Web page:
To commence our themed day on antimicrobial resistance and healthcare associated infections as part of 'Protecting Health: Nursing and Midwifery Successes and Challenges,' I am delighted to introduce a blog by Professor John Watson, Deputy Chief Medical Officer, and Carole Fry, DH Nursing Officer for Infectious Diseases and Blood Policy.
In a book¹ written by the Chief Medical Officer, Sally Davies, a world is imagined where antibiotics are no longer effective. The CMO describes a scene in the year 2043 where it is a criminal offence for anyone with an infection to be in public, and those that are considered to be contagious are housed in infection sanatoriums.
This is not scaremongering. It could be the future where some infections are untreatable and medical interventions that we take for granted, such as surgery or cancer treatments, might be denied to many patients.
The World Health Organisation estimates that antimicrobials add, on average, twenty years to everyone’s lives. Penicillin was considered to be a wonder drug when it was first manufactured in 1943. In many ways it was, but resistance to penicillin developed very quickly after its introduction. Over the last fifty years or so, antibiotics have been taken for granted. When resistance to one antibiotic developed, another antibiotic was prescribed in its place. In 1969, the US Surgeon General said that ‘the time has come to close the book on infectious diseases and declare the war against pestilence won’. However, between 1940 and 2004, several hundred new infectious diseases have emerged demonstrating how wrong the Surgeon General was.
We know that the more antibiotics are used, the more resistance develops reducing the treatment options for patients with infection. We also know that very few new antibiotics have been developed in recent years, which means we need to safe guard existing antibiotics by only using them when they are needed. Some bacteria have now developed such high levels of resistance that antibiotics of ‘last resort’ are the only choice of treatment available. Some of these drugs have toxic side effects which are undesirable for patients.
So can anything be done to prevent the scenario CMO described in 2043? The answer is ‘yes’ and nurses have an important role in this.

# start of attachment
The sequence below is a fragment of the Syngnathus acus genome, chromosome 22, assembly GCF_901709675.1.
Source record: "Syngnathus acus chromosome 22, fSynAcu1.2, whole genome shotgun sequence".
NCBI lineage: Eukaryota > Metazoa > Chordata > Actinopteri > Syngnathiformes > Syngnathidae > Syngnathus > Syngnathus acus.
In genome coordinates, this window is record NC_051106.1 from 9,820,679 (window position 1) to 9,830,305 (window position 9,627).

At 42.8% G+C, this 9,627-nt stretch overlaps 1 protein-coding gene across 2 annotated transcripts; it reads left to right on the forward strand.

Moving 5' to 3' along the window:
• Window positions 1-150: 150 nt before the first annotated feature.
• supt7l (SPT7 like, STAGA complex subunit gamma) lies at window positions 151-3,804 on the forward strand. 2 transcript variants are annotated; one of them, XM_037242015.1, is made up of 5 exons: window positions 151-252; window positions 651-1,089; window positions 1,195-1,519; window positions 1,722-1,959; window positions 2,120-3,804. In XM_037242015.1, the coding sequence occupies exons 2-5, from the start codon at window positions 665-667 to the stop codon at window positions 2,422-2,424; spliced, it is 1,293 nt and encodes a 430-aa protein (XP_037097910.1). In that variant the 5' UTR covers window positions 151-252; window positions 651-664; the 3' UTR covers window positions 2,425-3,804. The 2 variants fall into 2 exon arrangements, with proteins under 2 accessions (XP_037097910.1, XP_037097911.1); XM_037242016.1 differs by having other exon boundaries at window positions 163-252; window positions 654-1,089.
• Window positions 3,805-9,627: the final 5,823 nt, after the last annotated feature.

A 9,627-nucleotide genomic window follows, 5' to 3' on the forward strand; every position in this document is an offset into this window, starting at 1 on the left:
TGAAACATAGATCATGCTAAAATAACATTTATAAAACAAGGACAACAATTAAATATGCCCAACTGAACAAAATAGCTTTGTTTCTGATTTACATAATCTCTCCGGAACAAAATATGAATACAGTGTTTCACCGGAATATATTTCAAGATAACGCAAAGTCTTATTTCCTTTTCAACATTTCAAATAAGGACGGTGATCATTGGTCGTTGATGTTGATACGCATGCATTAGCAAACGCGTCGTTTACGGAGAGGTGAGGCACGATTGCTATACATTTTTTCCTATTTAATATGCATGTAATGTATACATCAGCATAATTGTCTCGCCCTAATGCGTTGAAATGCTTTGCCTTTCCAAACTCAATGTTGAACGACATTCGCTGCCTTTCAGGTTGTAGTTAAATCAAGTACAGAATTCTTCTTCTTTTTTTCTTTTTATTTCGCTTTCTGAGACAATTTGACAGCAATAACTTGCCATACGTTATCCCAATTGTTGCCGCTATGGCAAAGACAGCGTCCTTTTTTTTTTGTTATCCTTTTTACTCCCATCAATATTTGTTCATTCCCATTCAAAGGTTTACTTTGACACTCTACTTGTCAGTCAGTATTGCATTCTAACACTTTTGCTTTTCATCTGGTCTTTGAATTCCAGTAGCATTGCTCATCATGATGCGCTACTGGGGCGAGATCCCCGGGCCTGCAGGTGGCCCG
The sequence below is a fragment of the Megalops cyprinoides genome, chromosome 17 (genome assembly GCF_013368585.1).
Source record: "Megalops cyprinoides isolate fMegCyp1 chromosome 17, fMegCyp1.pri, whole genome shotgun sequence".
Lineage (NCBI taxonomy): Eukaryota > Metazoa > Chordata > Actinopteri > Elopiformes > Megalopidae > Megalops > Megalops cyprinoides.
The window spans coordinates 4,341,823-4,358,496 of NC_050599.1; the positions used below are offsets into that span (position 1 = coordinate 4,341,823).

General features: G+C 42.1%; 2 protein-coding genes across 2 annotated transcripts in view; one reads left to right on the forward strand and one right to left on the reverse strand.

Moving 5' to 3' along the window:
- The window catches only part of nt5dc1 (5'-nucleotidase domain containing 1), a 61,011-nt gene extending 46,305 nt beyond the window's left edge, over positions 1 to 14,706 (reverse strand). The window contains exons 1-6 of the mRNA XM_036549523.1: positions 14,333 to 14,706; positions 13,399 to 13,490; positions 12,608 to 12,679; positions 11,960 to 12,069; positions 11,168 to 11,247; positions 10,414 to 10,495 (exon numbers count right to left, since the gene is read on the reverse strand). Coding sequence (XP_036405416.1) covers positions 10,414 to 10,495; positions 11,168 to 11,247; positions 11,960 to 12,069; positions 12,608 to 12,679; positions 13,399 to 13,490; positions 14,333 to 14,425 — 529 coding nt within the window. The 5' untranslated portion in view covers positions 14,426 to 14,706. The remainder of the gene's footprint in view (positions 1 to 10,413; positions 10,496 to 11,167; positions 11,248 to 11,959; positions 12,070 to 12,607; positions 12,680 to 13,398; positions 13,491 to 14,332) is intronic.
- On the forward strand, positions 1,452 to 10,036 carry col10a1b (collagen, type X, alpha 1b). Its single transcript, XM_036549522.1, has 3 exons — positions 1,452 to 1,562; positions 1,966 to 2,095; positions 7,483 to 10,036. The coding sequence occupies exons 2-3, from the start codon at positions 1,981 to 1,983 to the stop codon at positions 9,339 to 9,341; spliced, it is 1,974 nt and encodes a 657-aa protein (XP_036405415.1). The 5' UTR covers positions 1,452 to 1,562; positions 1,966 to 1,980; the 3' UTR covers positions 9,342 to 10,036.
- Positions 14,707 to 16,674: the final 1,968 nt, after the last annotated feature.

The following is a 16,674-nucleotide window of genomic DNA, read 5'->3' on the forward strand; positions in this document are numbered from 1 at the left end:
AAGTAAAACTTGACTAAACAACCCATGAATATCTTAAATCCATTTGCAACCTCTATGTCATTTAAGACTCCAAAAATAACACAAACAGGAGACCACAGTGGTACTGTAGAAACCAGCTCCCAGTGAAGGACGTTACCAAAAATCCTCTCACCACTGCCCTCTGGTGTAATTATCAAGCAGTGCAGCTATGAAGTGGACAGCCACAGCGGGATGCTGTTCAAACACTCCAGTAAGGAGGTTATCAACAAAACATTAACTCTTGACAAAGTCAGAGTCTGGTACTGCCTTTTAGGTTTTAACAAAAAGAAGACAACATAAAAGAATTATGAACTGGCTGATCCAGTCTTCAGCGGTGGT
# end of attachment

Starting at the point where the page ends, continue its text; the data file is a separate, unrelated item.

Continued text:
One of the most important elements in preventing antibiotic resistance from spreading is good practice in infection prevention and control. A range of tools are available to help practitioners, including the recently revised national evidence-based guidelines for preventing healthcare-associated infections in hospitals. http://www.journalofhospitalinfection.com/article/S0195-6701(13)60012-2/abstract
Antimicrobial stewardship, a term used to describe the use of co-ordinated interventions to improve and optimise the use of these agents, is crucial and has three major goals:
• optimise therapy for individual patients
• prevent overuse, misuse and abuse
• minimise development of resistance at patient and community levels
All nurses have a role in public education on antibiotic resistance by explaining that antibiotics are losing their effectiveness at an increasing rate. The message that overuse of antibiotics is causing more bacteria to become resistant needs to be articulated clearly to the general public, as is the fact that antibiotics do not work for viral infections such as ordinary coughs and colds as these illnesses usually get better on their own.
Nurses need to work with other clinicians to change practice. For example, there is good evidence to demonstrate that surgical prophylaxis is important in reducing the risk of postoperative infection, but there is also evidence to suggest that surgical prophylaxis is not always administered appropriately. So there is a role for nurses to champion the WHO’s safer surgery checklist (WHO, 2009), which emphasises the importance of teamwork, including documenting the administration of surgical prophylaxis.
Nurses who are independent prescribers of antibiotics have a duty of care to their patients to ensure that they prescribe responsibly. Best practice means prescribing the right antibiotic, at the right dose, the right time, and the right duration for every patient. This decision should be clearly documented and the prescribing decision should be reviewed after 48 hours. The Department of Health has recently published antimicrobial prescribing and stewardship competences for all independent prescribers to help improve the quality of prescribing practice.
Preserving the antibiotics we have, so that they can remain effective for as long as possible, coupled with high standards of infection prevention and control, is the responsibility of all healthcare professional regardless of grade or discipline. We need to act now to ensure that there are effective antibiotics available for our children and grandchildren in years to come.
¹The Drugs don’t work – a global threat. Professor Dame Sally Davies. Penguin. 2013